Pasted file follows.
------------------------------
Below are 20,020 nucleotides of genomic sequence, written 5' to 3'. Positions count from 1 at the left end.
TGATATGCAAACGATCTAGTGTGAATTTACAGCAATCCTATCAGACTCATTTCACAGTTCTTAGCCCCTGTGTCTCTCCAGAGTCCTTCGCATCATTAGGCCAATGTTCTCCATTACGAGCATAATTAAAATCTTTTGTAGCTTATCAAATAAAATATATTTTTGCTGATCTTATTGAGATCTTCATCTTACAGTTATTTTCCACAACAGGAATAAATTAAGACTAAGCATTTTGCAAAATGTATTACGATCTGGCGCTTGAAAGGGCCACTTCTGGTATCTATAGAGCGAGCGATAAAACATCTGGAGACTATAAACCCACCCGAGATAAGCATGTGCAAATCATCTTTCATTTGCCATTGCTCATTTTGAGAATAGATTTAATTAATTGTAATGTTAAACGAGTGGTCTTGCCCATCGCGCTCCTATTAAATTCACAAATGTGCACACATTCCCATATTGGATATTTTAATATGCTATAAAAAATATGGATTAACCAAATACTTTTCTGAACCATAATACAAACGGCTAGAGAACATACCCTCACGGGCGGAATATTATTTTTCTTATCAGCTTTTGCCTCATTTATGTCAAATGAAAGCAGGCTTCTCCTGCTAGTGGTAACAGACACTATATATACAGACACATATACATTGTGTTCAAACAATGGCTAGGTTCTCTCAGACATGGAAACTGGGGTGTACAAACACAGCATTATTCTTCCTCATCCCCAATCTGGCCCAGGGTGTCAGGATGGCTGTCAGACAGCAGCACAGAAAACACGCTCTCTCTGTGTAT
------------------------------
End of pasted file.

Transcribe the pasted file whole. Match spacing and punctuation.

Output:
Below are 20,020 nucleotides of genomic sequence, written 5' to 3'. Positions count from 1 at the left end.
TGATATGCAAACGATCTAGTGTGAATTTACAGCAATCCTATCAGACTCATTTCACAGTTCTTAGCCCCTGTGTCTCTCCAGAGTCCTTCGCATCATTAGGCCAATGTTCTCCATTACGAGCATAATTAAAATCTTTTGTAGCTTATCAAATAAAATATATTTTTGCTGATCTTATTGAGATCTTCATCTTACAGTTATTTTCCACAACAGGAATAAATTAAGACTAAGCATTTTGCAAAATGTATTACGATCTGGCGCTTGAAAGGGCCACTTCTGGTATCTATAGAGCGAGCGATAAAACATCTGGAGACTATAAACCCACCCGAGATAAGCATGTGCAAATCATCTTTCATTTGCCATTGCTCATTTTGAGAATAGATTTAATTAATTGTAATGTTAAACGAGTGGTCTTGCCCATCGCGCTCCTATTAAATTCACAAATGTGCACACATTCCCATATTGGATATTTTAATATGCTATAAAAAATATGGATTAACCAAATACTTTTCTGAACCATAATACAAACGGCTAGAGAACATACCCTCACGGGCGGAATATTATTTTTCTTATCAGCTTTTGCCTCATTTATGTCAAATGAAAGCAGGCTTCTCCTGCTAGTGGTAACAGACACTATATATACAGACACATATACATTGTGTTCAAACAATGGCTAGGTTCTCTCAGACATGGAAACTGGGGTGTACAAACACAGCATTATTCTTCCTCATCCCCAATCTGGCCCAGGGTGTCAGGATGGCTGTCAGACAGCAGCACAGAAAACACGCTCTCTCTGTGTAT